NJPW G1 Climax 26 2016 (Night 3) – Results and Review

Night three of the 26th G1 Climax saw the continuing march of an exalted legacy, the reminder that some types of strength simply can’t be overcome, that champions do not go quietly into the night and that even great heroes must eventually face their own end.  But enough with the poetics, let’s get to the matches.

The legacy I’m speaking of is that of Hiroyoshi Tenzan’s march to win one last G1 and obtain an IWGP Heavyweight Championship match. Night three’s A BLOCK matches placed Bullet Club and Guerillas of Destiny member Tama Tonga in Tenzan’s path to one last moment of glory. Tonga performed in much the same way he normally does, arrogantly and nonchalantly, but Tenzan’s experience and superior toughness overcame Tonga who lost to Tenzan’s moon-sault.

The second match of the night saw Tomohiro Ishii face off against Hirooki Goto. Goto sought to notch another victory and two more points to his total and Ishii looked to recover from his night one loss. Now, if you were in a premiere round-robin tournament and saw your over-aggressive approach fail you by losing your first match you might think it wise to reconsider your strategy. Maybe you wrestle more conservatively, wait for your opponent to make a mistake upon which you could capitalize instead of charging headfirst into the open arms of brutal conflict. But you are not Tomohiro Ishii.

The Stone Pit Bull brought the attack to Goto who, as is his nature, was well-equipped for the violent throw-down that followed. This was a match filled with hard-hitting, non-stop action from bell to bell. The two traded unforgiving lariats, devastating forearms and crushing kicks throughout. Ishii, with an incredible show of strength, managed to land a delayed (I counted seven seconds) vertical second rope suplex to Goto, a man with a height advantage of five inches. It was a spectacular effort by Ishii but it was all for naught as Goto won the match with his patented GTR (lariat into a backbreaker) finisher.

The night’s second match had a prelude in the previous night’s preliminary action as the two opponents, Bad Luck Fale and Naomichi Marufuji had faced off in a six-man tag match. Marufuji continued his strategy of quick, stiff, deliberate strikes, from that tag confrontation and while he found some success the power and size of Fale proved insurmountable for the much smaller Marufuji. Bad Luck Fale won with his finisher, The Grenade, a choke slam that transitions into a thrusting Samoan Spike.

IWGP Heavyweight Champion Kazuchika Okada sought to rebound from his surprising night one loss to Marufuji and faced off against Los Ingobernables de Japon’s SANADA. SANADA had participated in night one’s other upset when was able to submit Hiroshi Tanahashi with his EVIL Skull finisher. SANADA started the third match of the night aggressively as the action spilled out of the ring and onto the floor. SANADA took advantage of the surroundings, even hitting Okada with a chair, which should have been a disqualification and I’m at a loss as to why it wasn’t. Maybe the ref is a fan of Memphis, who knows? SANADA followed the chair shot with several Irish whips into the steel railing and tossed Okada throat first down onto them. The champion looked to be in trouble as SANADA confidently strolled around the ring waiting to pick his spots.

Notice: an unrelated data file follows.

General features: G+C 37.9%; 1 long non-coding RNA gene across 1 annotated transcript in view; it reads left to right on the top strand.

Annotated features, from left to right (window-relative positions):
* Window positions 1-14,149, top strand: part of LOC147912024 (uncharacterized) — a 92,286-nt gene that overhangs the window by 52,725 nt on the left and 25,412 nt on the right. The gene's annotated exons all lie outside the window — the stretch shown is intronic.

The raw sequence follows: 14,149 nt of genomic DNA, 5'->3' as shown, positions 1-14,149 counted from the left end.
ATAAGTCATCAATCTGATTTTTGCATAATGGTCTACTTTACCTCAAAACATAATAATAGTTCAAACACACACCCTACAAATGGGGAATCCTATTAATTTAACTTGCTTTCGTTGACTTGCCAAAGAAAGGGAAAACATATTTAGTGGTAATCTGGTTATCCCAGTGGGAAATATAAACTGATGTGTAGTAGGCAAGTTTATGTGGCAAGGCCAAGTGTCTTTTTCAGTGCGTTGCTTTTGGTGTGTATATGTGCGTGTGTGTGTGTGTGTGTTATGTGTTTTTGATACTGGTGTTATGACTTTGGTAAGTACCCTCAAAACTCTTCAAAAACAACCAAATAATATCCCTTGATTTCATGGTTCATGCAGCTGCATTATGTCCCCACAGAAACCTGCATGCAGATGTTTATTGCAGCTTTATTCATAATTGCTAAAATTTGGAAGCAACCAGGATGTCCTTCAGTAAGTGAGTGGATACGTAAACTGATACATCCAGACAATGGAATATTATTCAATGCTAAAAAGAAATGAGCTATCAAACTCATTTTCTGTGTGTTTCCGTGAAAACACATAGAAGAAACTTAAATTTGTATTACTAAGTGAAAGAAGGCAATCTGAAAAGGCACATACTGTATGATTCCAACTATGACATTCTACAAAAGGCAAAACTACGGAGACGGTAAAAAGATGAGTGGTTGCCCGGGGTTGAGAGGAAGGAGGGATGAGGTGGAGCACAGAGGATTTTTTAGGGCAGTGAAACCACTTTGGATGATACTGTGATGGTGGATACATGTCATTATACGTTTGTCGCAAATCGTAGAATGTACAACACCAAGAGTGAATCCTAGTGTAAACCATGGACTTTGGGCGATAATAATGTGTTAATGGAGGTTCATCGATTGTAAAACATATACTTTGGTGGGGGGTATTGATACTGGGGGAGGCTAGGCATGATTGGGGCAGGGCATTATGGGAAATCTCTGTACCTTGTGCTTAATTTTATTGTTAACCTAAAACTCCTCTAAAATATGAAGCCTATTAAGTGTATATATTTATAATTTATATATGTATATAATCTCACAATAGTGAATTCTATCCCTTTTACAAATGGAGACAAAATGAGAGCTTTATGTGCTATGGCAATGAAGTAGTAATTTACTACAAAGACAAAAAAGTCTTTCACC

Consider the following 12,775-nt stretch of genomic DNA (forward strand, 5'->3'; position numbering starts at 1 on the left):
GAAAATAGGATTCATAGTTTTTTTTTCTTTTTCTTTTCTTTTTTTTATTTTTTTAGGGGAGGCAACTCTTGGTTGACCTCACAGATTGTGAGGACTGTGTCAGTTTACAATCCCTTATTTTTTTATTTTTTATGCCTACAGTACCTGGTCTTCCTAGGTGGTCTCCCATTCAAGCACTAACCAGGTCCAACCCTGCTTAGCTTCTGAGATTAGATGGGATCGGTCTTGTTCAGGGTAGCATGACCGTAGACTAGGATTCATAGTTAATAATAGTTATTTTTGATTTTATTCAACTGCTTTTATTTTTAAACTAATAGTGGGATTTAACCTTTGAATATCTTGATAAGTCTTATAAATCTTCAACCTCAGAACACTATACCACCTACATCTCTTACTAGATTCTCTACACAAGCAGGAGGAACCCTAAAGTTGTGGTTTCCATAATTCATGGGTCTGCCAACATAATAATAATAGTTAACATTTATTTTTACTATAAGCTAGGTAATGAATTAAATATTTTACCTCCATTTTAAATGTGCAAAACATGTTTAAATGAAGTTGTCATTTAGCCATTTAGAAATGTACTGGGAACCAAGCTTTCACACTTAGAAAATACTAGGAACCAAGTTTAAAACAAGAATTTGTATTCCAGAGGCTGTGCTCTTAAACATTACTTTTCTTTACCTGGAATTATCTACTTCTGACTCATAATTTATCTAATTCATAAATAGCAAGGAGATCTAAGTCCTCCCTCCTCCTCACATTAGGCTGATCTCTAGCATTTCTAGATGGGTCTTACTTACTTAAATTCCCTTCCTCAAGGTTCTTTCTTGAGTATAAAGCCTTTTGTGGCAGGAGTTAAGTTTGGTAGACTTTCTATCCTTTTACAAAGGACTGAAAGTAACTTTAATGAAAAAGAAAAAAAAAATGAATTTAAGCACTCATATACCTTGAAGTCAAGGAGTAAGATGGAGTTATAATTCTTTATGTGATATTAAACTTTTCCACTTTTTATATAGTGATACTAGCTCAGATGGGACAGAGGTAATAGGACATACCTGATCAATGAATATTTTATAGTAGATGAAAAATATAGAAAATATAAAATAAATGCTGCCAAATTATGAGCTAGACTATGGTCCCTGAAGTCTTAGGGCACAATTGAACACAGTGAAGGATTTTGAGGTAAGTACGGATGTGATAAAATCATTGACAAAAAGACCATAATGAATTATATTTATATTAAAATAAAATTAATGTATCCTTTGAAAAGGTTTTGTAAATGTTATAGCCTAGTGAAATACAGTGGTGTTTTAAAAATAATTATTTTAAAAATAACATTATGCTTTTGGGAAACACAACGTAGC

But Okada soon gained the advantage and the two became locked in an interminable struggle. They executed reversal and escape after reversal and escape, including a finishing sequence that saw SANADA’s apron springboard knee strike intercepted by Okada’s Too Awesome Dropkick. Okada then went for The Rainmaker clothesline only for SANADA to reverse it into an EVIL Skull attempt that was then reversed by Okada into a German suplex which Okada followed up with The Rainmaker for the three count.

Okada could be seen favoring the left side of his neck throughout the match as well as immediately afterwards and I hope that was just selling and not indicative of a real injury he might possibly have.

The final match of the evening pitted New Japan Ace Hiroshi Tanahashi against The Unchained Gorilla Togi Makabe. Tanahashi’s entrance was notable for the lack of air guitar Tanahashi normally pantomimes during his entrances. Not only was the air guitar missing, but Tanahashi himself seemed to be missing throughout the match and seemed a step behind Makabe; constantly fighting from underneath. His shoulder was obviously bothering him, which Makabe capitalized on with repeated side headlocks, wrist locks, arm bars and hammer locks.

Additionally, Makabe relentlessly mocked and taunted Tanahashi throughout the match, and showed no respect for the seven-time IWGP Heavyweight Champion, even screaming a guttural “fuck you” at one point. While the fans were fervently behind Tanahashi and obviously wanted to see him bounce back from his shocking night one submission loss, it was not to be. The Ace had his moments but Makabe was unrelenting in his offense and had an answer for every attack mounted by Tanahashi. Tanahashi lost via pinfall after Makabe hit a top rope German suplex which he followed up with a diving knee drop.

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2 thoughts on “NJPW G1 Climax 26 2016 (Night 3) – Results and Review

  1. You’re absoulutely right. I mistakenly mixed up my notes for the Goto/Ishii and Tenzan/Tonga match. I’ll see about getting this corrected asap. Thanks for reading and letting me know.

    Like

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